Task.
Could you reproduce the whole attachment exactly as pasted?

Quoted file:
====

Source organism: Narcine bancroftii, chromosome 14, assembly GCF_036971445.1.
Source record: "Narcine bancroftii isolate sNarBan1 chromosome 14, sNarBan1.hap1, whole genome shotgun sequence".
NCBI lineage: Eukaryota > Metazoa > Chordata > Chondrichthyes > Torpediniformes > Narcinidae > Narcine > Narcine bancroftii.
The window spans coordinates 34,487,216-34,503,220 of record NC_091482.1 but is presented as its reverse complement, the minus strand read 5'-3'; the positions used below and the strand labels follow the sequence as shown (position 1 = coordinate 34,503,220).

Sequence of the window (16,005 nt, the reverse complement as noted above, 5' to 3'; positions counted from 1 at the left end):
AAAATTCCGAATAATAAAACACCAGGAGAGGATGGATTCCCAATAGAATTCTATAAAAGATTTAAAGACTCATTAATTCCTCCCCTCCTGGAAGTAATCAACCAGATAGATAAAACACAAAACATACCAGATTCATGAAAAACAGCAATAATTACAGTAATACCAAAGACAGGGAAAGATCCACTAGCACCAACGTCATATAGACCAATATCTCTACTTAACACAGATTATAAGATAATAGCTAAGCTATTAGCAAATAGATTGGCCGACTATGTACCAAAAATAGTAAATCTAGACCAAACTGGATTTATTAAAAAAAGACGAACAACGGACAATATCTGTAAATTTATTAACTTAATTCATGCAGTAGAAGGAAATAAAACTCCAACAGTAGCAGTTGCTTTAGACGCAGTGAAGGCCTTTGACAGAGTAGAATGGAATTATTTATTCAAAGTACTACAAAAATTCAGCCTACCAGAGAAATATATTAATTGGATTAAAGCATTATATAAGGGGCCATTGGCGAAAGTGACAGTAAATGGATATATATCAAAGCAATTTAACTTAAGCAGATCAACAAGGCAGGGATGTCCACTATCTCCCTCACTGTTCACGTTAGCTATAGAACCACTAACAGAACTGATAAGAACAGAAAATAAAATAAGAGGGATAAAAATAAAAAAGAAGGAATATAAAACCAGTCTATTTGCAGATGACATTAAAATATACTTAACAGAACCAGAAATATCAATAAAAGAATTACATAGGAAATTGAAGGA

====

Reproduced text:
Source organism: Narcine bancroftii, chromosome 14, assembly GCF_036971445.1.
Source record: "Narcine bancroftii isolate sNarBan1 chromosome 14, sNarBan1.hap1, whole genome shotgun sequence".
NCBI lineage: Eukaryota > Metazoa > Chordata > Chondrichthyes > Torpediniformes > Narcinidae > Narcine > Narcine bancroftii.
The window spans coordinates 34,487,216-34,503,220 of record NC_091482.1 but is presented as its reverse complement, the minus strand read 5'-3'; the positions used below and the strand labels follow the sequence as shown (position 1 = coordinate 34,503,220).

Sequence of the window (16,005 nt, the reverse complement as noted above, 5' to 3'; positions counted from 1 at the left end):
AAAATTCCGAATAATAAAACACCAGGAGAGGATGGATTCCCAATAGAATTCTATAAAAGATTTAAAGACTCATTAATTCCTCCCCTCCTGGAAGTAATCAACCAGATAGATAAAACACAAAACATACCAGATTCATGAAAAACAGCAATAATTACAGTAATACCAAAGACAGGGAAAGATCCACTAGCACCAACGTCATATAGACCAATATCTCTACTTAACACAGATTATAAGATAATAGCTAAGCTATTAGCAAATAGATTGGCCGACTATGTACCAAAAATAGTAAATCTAGACCAAACTGGATTTATTAAAAAAAGACGAACAACGGACAATATCTGTAAATTTATTAACTTAATTCATGCAGTAGAAGGAAATAAAACTCCAACAGTAGCAGTTGCTTTAGACGCAGTGAAGGCCTTTGACAGAGTAGAATGGAATTATTTATTCAAAGTACTACAAAAATTCAGCCTACCAGAGAAATATATTAATTGGATTAAAGCATTATATAAGGGGCCATTGGCGAAAGTGACAGTAAATGGATATATATCAAAGCAATTTAACTTAAGCAGATCAACAAGGCAGGGATGTCCACTATCTCCCTCACTGTTCACGTTAGCTATAGAACCACTAACAGAACTGATAAGAACAGAAAATAAAATAAGAGGGATAAAAATAAAAAAGAAGGAATATAAAACCAGTCTATTTGCAGATGACATTAAAATATACTTAACAGAACCAGAAATATCAATAAAAGAATTACATAGGAAATTGAAGGA